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Japan declares 'nuclear emergency' after quake

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posted on Mar, 13 2011 @ 03:10 PM
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reply to post by TheRedneck
 


LOL, exactly, it's just so sad what's going on with the news. Makes you realize how very little real information we get every day when we don't have an army of independent researchers collaborating. ATS was, and hopefully will continue to be, the best place to gather not only all the various info from MSM sources around the world, but also the info from sources MSM won't touch until it's days later.




posted on Mar, 13 2011 @ 03:13 PM
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reply to post by ceekay

Once the fission products, those materials that uranium breaks down into during decay (like the I-131 and Cs-135), lose their own radioactivity, then the fuel will no longer need cooling as long as there is not a critical mass. If the control rods are in place, this takes a few days. If the control rods are damaged, or if there was a meltdown, then it will take much longer as there will be a critical mass and the uranium will have to basically burn itself out as well.

No one probably knows the answer to this in the affected plants as of yet. How long it will take will be determined by government inspectors after they survey the sites and dissect the plant logs, probably not for a few weeks. During that time, coolant will continue to flow if at all possible.

TheRedneck



posted on Mar, 13 2011 @ 03:15 PM
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Kyodo News reports: BREAKING NEWS: Top of MOX fuel rods 3 meters above water at Fukushima plant: TEPCO


Not good. It takes 1mg of MOX to contaminate as much as 2 Kg of Uranium... that's 2 MILLION TIMES LESS...



posted on Mar, 13 2011 @ 03:20 PM
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reply to post by Vitchilo
 


Wow. Can anyone confirm this stat?

That's pretty freakin' scary if it's accurate.



posted on Mar, 13 2011 @ 03:22 PM
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reply to post by TheRedneck
 


Thanks for that answer.

So, all of these plants then, that have shut down due to the quake (if anything goes wrong with coolant pumps) then Japan could end up with a whole host of reactors going into meltdown or partial meltdown?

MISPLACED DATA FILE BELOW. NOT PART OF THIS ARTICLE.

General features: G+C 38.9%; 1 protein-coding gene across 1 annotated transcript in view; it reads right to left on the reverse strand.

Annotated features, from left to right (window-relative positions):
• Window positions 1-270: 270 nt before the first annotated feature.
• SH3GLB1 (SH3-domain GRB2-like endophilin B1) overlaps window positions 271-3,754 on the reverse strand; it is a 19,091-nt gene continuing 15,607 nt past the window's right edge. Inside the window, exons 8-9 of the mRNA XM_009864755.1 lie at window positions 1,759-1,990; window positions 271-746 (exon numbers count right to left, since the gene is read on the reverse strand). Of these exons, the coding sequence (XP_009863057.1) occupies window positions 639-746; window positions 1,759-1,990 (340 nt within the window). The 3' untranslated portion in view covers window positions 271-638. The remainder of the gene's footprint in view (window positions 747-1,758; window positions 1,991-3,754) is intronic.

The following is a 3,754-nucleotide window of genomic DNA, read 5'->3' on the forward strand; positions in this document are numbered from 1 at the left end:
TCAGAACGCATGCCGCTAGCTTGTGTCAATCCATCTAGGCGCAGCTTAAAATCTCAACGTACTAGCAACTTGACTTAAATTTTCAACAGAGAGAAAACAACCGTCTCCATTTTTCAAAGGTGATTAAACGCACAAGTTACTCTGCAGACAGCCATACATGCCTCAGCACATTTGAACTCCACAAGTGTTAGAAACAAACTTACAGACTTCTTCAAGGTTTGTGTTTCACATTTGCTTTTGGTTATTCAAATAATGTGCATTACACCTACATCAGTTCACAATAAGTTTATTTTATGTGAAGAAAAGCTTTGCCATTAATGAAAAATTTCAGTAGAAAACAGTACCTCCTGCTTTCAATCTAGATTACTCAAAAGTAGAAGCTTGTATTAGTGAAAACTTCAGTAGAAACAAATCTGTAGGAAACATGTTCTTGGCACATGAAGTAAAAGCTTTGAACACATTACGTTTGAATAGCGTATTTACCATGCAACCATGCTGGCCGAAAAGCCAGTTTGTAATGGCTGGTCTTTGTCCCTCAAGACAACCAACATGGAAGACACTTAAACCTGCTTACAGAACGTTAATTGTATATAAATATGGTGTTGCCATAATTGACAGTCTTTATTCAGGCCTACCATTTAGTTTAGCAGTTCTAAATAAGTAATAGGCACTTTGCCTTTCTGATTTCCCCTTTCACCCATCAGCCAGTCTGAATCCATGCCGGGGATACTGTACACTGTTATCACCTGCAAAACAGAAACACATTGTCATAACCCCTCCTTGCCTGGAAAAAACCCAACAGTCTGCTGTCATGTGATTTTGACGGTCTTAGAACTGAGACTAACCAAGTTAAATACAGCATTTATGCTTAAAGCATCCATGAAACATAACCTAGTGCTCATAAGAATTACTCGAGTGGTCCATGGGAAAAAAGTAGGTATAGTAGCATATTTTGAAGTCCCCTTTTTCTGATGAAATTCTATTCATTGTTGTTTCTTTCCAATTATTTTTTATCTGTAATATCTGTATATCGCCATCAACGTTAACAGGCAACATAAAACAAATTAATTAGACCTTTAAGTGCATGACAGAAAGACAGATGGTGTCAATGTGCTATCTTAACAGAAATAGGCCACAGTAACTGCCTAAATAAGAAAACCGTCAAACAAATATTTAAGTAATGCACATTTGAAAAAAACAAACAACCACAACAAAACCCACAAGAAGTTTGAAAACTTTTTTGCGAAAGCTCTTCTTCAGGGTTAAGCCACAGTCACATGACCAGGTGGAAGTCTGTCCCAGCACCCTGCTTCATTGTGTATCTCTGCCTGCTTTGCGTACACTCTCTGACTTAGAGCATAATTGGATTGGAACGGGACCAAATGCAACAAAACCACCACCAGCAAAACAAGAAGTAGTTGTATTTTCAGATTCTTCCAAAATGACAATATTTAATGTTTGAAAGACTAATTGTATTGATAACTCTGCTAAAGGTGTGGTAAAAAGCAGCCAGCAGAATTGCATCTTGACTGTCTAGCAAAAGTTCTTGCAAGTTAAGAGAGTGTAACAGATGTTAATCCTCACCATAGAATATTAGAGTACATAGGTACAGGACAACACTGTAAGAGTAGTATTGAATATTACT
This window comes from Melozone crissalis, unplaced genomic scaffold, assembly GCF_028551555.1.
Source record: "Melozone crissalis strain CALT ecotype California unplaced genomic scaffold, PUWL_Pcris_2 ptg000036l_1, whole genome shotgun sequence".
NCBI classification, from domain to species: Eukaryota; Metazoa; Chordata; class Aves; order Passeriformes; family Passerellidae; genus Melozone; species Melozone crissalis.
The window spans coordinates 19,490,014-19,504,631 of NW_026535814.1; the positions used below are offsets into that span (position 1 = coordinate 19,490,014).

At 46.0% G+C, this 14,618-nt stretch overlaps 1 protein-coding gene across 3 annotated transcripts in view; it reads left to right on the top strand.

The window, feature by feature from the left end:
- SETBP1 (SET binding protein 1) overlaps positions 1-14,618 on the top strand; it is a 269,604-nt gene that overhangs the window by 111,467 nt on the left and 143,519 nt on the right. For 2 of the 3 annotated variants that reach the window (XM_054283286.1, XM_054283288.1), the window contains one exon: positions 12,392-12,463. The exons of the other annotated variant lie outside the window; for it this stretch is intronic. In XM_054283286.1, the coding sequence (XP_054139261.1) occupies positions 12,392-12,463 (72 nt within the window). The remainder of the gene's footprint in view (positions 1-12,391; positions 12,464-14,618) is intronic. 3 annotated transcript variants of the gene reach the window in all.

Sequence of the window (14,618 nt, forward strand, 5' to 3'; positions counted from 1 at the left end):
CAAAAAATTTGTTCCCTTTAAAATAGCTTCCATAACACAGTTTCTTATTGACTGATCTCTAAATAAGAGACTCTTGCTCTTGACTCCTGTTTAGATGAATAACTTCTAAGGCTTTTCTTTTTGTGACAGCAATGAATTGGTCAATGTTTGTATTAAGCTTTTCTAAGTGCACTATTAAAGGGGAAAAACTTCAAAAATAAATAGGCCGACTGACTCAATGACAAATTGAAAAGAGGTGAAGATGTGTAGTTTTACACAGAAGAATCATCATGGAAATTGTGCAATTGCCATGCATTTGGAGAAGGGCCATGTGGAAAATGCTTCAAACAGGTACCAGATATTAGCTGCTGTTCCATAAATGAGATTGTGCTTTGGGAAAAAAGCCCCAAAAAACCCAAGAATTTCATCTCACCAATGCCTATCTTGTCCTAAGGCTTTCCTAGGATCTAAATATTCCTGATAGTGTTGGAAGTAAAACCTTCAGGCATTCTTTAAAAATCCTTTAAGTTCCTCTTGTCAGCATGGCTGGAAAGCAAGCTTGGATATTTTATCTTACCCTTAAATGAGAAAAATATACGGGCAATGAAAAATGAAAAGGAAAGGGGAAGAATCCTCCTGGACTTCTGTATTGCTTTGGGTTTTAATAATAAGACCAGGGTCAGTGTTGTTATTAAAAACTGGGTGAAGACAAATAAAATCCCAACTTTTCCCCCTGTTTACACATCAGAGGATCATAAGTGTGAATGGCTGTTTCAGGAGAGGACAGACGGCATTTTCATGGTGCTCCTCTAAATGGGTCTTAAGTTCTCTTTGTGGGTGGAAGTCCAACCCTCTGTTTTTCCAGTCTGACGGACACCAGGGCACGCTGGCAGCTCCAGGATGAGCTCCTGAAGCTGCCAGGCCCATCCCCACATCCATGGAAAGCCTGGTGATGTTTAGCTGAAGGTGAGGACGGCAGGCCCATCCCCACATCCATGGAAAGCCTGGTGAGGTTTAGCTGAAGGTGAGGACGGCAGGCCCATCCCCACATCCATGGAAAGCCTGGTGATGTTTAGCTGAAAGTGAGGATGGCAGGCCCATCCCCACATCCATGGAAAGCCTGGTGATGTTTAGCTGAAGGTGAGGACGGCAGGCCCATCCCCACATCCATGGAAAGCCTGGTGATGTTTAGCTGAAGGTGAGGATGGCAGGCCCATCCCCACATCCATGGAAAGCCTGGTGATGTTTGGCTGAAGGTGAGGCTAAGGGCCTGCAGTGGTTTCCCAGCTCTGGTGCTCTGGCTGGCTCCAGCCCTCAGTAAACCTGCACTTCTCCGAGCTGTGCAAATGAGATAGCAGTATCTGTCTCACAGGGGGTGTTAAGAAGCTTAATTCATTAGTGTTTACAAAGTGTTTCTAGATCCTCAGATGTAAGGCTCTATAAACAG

From reading posts on here, and watching NHK world, there are reported 3 reactor problems at one site, and 2 at another. This number could keep rising! It sure doesn't look good does it, so much for worse scenario safety measures!



posted on Mar, 13 2011 @ 03:24 PM
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MOXMain article: MOX fuel
Mixed oxide, or MOX fuel, is a blend of plutonium and natural or depleted uranium which behaves similarly (though not identically) to the enriched uranium feed for which most nuclear reactors were designed. MOX fuel is an alternative to low enriched uranium (LEU) fuel used in the light water reactors which predominate nuclear power generation.

Some concern has been expressed that used MOX cores will introduce new disposal challenges, though MOX is itself a means to dispose of surplus plutonium by transmutation.

en.wikipedia.org...


edit on 13-3-2011 by ressiv because: (no reason given)



posted on Mar, 13 2011 @ 03:32 PM
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Originally posted by 00nunya00
reply to post by Vitchilo
 


Wow. Can anyone confirm this stat?

That's pretty freakin' scary if it's accurate.


Yes it is.

Source, in the Safety chapter

6.2.4 Accidents at MOX fabrication plants
Accidents at MOX fuel fabrication plants have occurred. In June 1991, the storage bunker of the MOX fuel fabrication plant in Hanau, Germany, was contaminated with MOX. It occurred after the rupture of a foil for container packaging in the course of an in-plant transportation process. Four workers were exposed to plutonium.29 This accident was the main reason the fabrication plant at Hanau was shut down.

In November 1992, a fuel rod was broken through a handling error, and MOX dust was released during the mounting of MOX fuel rods to fuel assemblies in the fuel fabrication facility adjoining the MOX facility in Dessel, Belgium. In the event of such accidents, if the ICRP recommendations for general public exposure were adhered to, only about one mg of plutonium may be released from a MOX facility to the environment. As a comparison, in uranium fabrication facility, 2kg (2,000,000mg) of uranium could be released in the same radiation exposure. A one mg release of plutonium can easily happen during various smaller incidents.30

edit on 13-3-2011 by Vitchilo because: (no reason given)

edit on 13-3-2011 by Vitchilo because: (no reason given)

edit on 13-3-2011 by Vitchilo because: (no reason given)



posted on Mar, 13 2011 @ 03:38 PM